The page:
Lazy, nothing much happening kind of day — which means you have time to read.

1. So read this — a Wired story on what it takes to really disappear.

2. The Acorn blog throws up the fallacy in FinMin Pranab Mukherjee’s recent grandstanding on the subject of accommodations for Shashi Tharoor and SM Krishna. On the face of it, Mukherjee is looking out for the interests of the Indian taxpayer when he suggests the Foreign Minister and his MoS should move out of five star hotel suites. In other words, the FinMin’s definition of austerity is to ask his colleagues to move out of accommodations they are paying for out of their own pocket, and into accommodations paid for by the government taxpayer?

3. Back to book bans [yeah, I’m kind of obsessive on the subject: previous posts here, here and here] — we don’t realize it at the time, but silence and apathy when a book is banned or one of our other freedoms is casually snatched from us has far-reaching repercussions.  As will be apparent from Nilanjana’s meticulous history of bans.  Additional: on her Twitter stream, Nila has been throwing up links to various books that have been banned [the relevant hashtag] in recent times.

4. Meet the original Mohandas.

More later.

2 thoughts on “Gone!

  1. Didn’t read the whole thing, cause work was staring at me impatiently, and had to get back to it, but the disappearance story reminded me of “The Moon and Six Pence” by Maugham.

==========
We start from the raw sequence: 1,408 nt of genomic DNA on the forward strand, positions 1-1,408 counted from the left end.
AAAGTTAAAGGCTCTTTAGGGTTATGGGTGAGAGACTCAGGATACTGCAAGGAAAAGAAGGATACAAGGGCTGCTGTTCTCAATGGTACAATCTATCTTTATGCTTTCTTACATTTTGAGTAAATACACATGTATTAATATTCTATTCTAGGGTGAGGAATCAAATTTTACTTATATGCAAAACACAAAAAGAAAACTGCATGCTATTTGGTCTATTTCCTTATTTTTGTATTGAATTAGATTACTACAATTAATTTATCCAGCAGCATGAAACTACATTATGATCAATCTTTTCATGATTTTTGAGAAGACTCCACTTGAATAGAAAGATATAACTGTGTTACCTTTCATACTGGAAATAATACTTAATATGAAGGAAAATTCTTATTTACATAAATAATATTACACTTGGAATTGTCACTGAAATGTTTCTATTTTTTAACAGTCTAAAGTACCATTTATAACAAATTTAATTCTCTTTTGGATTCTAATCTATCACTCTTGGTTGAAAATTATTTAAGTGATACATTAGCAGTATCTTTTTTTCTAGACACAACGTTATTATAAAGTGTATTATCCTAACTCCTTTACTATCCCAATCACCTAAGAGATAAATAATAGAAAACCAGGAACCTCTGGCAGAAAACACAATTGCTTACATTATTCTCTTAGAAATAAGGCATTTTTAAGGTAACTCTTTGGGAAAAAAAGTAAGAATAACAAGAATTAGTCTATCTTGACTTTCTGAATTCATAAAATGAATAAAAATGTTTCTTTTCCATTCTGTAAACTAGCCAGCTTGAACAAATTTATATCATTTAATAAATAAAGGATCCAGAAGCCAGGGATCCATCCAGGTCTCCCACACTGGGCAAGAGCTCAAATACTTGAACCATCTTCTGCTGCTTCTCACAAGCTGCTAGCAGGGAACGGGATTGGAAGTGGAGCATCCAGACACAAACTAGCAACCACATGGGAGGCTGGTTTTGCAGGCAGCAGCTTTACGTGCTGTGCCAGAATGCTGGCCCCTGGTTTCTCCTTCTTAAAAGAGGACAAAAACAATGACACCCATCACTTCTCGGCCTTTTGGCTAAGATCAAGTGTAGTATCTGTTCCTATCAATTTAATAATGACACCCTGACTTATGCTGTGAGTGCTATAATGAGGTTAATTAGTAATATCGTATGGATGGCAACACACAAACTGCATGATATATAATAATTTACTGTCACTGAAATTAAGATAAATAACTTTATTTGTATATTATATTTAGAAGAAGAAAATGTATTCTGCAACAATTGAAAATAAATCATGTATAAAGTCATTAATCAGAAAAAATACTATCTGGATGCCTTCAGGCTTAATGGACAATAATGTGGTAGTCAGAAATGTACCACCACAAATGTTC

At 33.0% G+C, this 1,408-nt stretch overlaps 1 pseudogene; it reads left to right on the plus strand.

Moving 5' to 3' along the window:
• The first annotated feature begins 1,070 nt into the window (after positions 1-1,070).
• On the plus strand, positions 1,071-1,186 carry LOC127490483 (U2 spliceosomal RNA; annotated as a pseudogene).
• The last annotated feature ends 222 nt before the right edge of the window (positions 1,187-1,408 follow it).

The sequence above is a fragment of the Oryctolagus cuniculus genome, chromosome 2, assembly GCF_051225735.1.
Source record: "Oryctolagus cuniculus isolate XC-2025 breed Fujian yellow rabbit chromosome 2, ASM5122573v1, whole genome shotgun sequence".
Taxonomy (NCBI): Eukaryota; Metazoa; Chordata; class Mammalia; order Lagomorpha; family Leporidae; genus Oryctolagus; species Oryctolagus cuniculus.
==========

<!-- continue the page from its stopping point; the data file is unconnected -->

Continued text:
I do sometimes wonder if the suffocating angst of being inextricably trapped in a life that is not to our wanting or choosing, is something that is singular to me, or is human nature in general? Only the price to take that road, which is setting everything, that was accumulated in life up to that point, to naught, is what usually counsels them back into submission to ‘normal’ life.

    Okay, may be not everyone perceives their life that way.

    It did surprise me, however, to note the high number of people who consciously want out, and actually go the whole hog with it.

    • Not singular to you, definitely. I’ve felt that, and continue to. Yeah, one problem is giving up all that has been accumulated — I’m not so worried about the material accumulations as I am of say the track record in a particular line of work, et cetera.

      The other aspect is that domesticity ties you down. There is a wife to provide for — and when the thought of rebellion kicks in, there’s the sane you sitting on the rebel’s shoulder asking, hey, she didn’t know you were going to be like this when you signed on, so is this fair to her? Invariably, the answer is no, so that is another thing that shackles you to routine.

      I think though that increasingly, people are more willing to take that wild leap of faith. Classic case in point, Amit Varma — who had a great job with a rock solid institution, and chose to give it up and chase the dream of writing books, which right from the get go you know is never going to pay you enough. The codicil I guess is that you can take risks at 30 you think twice about at 50. 🙂 But yeah, you are not alone in that angst.

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